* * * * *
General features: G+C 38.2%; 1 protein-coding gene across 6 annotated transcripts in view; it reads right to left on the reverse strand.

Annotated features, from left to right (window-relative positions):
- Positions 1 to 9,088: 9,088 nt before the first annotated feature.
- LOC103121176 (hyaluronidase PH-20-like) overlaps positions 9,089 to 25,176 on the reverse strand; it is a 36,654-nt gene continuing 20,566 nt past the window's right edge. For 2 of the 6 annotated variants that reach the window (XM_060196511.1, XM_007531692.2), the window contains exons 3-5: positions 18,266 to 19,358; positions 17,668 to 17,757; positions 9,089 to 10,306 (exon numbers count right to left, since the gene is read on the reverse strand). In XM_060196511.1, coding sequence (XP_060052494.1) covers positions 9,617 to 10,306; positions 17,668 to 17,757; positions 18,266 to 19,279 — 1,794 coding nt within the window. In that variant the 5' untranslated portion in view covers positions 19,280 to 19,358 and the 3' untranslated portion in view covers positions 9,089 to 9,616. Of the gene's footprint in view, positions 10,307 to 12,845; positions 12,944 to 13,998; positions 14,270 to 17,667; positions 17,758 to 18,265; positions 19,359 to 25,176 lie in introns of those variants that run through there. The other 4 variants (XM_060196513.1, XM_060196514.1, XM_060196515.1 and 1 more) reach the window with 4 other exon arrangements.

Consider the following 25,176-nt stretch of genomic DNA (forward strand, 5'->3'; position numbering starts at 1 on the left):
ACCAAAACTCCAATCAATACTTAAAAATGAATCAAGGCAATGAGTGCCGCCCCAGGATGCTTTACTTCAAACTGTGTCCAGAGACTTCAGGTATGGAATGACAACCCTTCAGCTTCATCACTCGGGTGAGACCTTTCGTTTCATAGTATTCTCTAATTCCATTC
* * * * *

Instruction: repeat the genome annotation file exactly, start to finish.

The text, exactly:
General features: G+C 38.2%; 1 protein-coding gene across 6 annotated transcripts in view; it reads right to left on the reverse strand.

Annotated features, from left to right (window-relative positions):
- Positions 1 to 9,088: 9,088 nt before the first annotated feature.
- LOC103121176 (hyaluronidase PH-20-like) overlaps positions 9,089 to 25,176 on the reverse strand; it is a 36,654-nt gene continuing 20,566 nt past the window's right edge. For 2 of the 6 annotated variants that reach the window (XM_060196511.1, XM_007531692.2), the window contains exons 3-5: positions 18,266 to 19,358; positions 17,668 to 17,757; positions 9,089 to 10,306 (exon numbers count right to left, since the gene is read on the reverse strand). In XM_060196511.1, coding sequence (XP_060052494.1) covers positions 9,617 to 10,306; positions 17,668 to 17,757; positions 18,266 to 19,279 — 1,794 coding nt within the window. In that variant the 5' untranslated portion in view covers positions 19,280 to 19,358 and the 3' untranslated portion in view covers positions 9,089 to 9,616. Of the gene's footprint in view, positions 10,307 to 12,845; positions 12,944 to 13,998; positions 14,270 to 17,667; positions 17,758 to 18,265; positions 19,359 to 25,176 lie in introns of those variants that run through there. The other 4 variants (XM_060196513.1, XM_060196514.1, XM_060196515.1 and 1 more) reach the window with 4 other exon arrangements.

Consider the following 25,176-nt stretch of genomic DNA (forward strand, 5'->3'; position numbering starts at 1 on the left):
ACCAAAACTCCAATCAATACTTAAAAATGAATCAAGGCAATGAGTGCCGCCCCAGGATGCTTTACTTCAAACTGTGTCCAGAGACTTCAGGTATGGAATGACAACCCTTCAGCTTCATCACTCGGGTGAGACCTTTCGTTTCATAGTATTCTCTAATTCCATTC